Chapter 2 of the Firearms Act defines a prohibited weapon as any artillery or automatic firearm with only members of the armed forces and the director of the Forensic Science Centre being allowed to possess it.

In a prelude to the announcement of the ban, Finance Minister Colm Imbert in November last year, during his reading of the budget said the government needed to “tighten up the Firearms Act” to properly define an assault weapon.

He added that after doing his own research, he found a definition from the US of an assault weapon as “a semi-automatic weapon that can discharge a significant number of rounds (of ammunition) in a short period of time.”

Semi-automatic to automatic

Based on the data collected, conversion devices in the Caribbean is currently limited to certain states and territories including TT. These devices can turn semi-automatic guns to fully automatic, making a handgun – the preferred weapon for criminals in the Caribbean – an assault weapon.

“In 2020 and 2021, the TT Police Service seized at least 57 conversion devices. Examples of other Caribbean states and territories where conversion devices have been seized include Puerto Rico, St Lucia, and the US Virgin Islands,” the report said.

These conversion devices as well as ghost guns and privately made firearms (PMF) are growing concerns in the region. Between 2020 and 2021, US customs seized 158 parts for guns used to assemble PMF bound for TT.

Two guns which police claimed were recovered after they shot and killed two men in 2022. –

The report said PMFs have the same fire power as manufactured guns and ghost guns are weapons that are sold in parts and can be reassembled. Ghost guns are growing in popularity because of the ease at which they are assembled.

Tackling gun violence

The reports said law enforcement in the region battle with guns entering their territories after being disguised with ghost guns, which are difficult to detect as the parts are concealed separately.

While the US is a major source for illegal guns, the survey said the regional market is also a source for illicit firearms and ammunition in the Caribbean.

“While much effort has been put into firearms control at both the political and operational levels, firearms trafficking in the Caribbean and the specific characteristics of the markets fuelled by this trade have received little research attention. Crucially, a region-specific assessment of illicit small arms in the Caribbean is lacking, because existing research often lumps the region together with Latin America, obscuring the specific dynamics of illicit transfers, possession, and firearms use in the Caribbean. A critical information gap surrounds the mechanics of small arms trafficking both within the region itself and from source countries in other regions.”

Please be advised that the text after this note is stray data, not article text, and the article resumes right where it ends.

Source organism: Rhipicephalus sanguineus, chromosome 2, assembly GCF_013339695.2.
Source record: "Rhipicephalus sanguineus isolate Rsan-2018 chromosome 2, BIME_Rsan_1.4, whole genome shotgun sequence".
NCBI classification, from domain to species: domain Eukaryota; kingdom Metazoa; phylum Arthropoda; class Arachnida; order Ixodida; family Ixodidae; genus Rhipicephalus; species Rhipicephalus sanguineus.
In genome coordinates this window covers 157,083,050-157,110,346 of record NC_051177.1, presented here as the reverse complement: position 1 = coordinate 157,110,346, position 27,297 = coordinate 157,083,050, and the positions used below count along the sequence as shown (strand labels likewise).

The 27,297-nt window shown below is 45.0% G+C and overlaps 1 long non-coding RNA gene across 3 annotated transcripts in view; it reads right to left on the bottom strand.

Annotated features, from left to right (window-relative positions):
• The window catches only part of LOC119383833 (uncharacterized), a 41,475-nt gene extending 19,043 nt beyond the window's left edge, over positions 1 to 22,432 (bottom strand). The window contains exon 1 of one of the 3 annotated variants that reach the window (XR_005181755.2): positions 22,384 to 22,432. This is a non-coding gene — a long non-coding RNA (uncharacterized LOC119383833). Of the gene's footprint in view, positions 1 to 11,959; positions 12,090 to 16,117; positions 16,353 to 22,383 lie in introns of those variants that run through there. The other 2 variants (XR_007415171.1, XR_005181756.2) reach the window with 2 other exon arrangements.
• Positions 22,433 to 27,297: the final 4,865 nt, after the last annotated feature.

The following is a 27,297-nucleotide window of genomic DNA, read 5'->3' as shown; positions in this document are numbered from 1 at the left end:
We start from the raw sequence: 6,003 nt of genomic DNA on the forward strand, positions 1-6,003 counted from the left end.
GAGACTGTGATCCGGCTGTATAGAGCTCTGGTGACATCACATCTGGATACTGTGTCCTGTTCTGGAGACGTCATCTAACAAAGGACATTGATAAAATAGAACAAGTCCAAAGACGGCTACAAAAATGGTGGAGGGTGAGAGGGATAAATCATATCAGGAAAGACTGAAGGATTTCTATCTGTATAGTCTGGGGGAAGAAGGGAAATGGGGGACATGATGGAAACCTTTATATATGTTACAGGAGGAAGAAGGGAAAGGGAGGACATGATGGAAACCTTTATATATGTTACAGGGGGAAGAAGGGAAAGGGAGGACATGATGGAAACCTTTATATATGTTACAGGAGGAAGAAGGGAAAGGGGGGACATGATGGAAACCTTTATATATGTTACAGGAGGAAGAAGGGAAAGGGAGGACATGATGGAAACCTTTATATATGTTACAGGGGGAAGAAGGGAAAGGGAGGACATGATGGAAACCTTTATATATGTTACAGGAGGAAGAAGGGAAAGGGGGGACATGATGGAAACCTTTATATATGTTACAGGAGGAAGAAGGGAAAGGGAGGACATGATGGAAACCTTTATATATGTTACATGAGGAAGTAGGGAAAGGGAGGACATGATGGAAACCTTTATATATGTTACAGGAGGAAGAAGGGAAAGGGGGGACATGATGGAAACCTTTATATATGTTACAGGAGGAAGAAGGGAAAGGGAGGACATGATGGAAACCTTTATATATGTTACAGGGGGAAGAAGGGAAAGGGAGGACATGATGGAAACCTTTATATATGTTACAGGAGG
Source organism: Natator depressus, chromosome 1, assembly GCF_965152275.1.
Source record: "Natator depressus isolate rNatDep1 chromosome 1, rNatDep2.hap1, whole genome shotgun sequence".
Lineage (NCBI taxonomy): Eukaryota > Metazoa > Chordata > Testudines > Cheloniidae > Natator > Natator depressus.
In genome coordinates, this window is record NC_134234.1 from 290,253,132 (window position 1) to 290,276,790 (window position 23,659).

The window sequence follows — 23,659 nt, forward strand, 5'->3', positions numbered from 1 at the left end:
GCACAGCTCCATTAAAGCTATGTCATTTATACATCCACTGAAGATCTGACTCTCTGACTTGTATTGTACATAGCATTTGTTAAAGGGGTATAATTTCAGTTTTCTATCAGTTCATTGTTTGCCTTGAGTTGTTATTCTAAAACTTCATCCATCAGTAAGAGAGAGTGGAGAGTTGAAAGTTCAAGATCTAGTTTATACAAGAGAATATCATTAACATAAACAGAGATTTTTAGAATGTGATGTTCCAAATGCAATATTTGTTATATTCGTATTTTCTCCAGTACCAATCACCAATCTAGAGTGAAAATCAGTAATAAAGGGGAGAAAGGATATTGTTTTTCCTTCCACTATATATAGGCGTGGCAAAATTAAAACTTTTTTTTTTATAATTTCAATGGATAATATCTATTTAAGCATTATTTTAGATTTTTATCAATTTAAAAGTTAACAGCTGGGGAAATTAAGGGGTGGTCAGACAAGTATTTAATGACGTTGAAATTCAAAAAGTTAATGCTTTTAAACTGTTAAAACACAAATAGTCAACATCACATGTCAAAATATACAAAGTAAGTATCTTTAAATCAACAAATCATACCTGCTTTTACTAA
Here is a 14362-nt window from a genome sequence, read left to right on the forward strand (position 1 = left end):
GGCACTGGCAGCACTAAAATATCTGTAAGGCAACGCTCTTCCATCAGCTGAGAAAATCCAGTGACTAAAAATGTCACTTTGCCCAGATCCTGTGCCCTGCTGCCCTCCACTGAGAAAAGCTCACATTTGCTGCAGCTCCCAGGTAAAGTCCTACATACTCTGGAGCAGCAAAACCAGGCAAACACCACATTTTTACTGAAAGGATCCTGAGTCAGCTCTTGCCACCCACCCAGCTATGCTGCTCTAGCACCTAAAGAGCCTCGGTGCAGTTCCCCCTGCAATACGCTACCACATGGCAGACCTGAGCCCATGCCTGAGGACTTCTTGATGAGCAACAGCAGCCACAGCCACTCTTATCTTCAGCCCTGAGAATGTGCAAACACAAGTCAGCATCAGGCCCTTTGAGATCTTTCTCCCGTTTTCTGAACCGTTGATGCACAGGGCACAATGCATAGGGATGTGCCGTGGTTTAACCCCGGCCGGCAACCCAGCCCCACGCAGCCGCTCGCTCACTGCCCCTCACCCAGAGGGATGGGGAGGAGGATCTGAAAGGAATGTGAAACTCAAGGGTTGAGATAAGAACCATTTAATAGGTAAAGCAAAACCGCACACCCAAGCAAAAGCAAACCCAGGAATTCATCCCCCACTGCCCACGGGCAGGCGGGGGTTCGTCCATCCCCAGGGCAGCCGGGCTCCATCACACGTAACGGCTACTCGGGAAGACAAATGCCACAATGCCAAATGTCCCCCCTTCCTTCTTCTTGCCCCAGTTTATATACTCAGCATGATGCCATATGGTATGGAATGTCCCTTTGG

Most of the inmates interviewed said their first gun was a pistol that came from outside their country, others said they got it locally and a few had assault weapons. Among 77 interviewed, nearly half reported being between 12 and 19 years and the majority saying they were 14 when they first gained access to an illegal firearm.

At the two-day symposium, regional leaders also unified their voices calling on the US to do more to stem the influx of illegal guns.

On March 9, the Prime Minister said TT was considering joining Mexico in taking legal action against US gun manufacturers for firearm-related offences in their countries.

The Bahamas, Antigua and Barbuda, St Vincent and the Grenadines, and TT are not part of Mexico’s US$10 billion lawsuit against seven US gun manufacturers and one wholesaler and distributor.

On April 17, Bahamas prime minister and Caricom chairman Philip Davis said the US should do more to stop the flow of illegal guns into the region.

He said then: “We have asked the US government and US-based gun manufacturers to co-operate with Caricom member states when it comes to identifying weapons purchased in the US, as a part of a wider effort to hold weapons dealers and traffickers accountable for the many lives lost to gun violence each year. We must call on our neighbours to the north to better police the trafficking of guns from the US to the Caribbean.”

A week later at the close of a three-day seminar on guns in the region hosted by the Caribbean Basin Security Institute (CBSI) and Impacs, US Ambassador to TT Candace Bond said the US, through CBSI, did a lot.

She said through CBSI, the US invested over US$832 million (between 2010 and 2023) in the Caribbean to reduce illicit firearms trafficking, increase public safety and security, and promote social justice.

Apart from financial support, which facilitated training programmes, and technical assistance, Bond said the US enacted laws to curb the flow of guns leaving the US to the region.

The survey said while a majority of guns seized in the region were traced back to the US, there are others that are intra-regionally smuggled.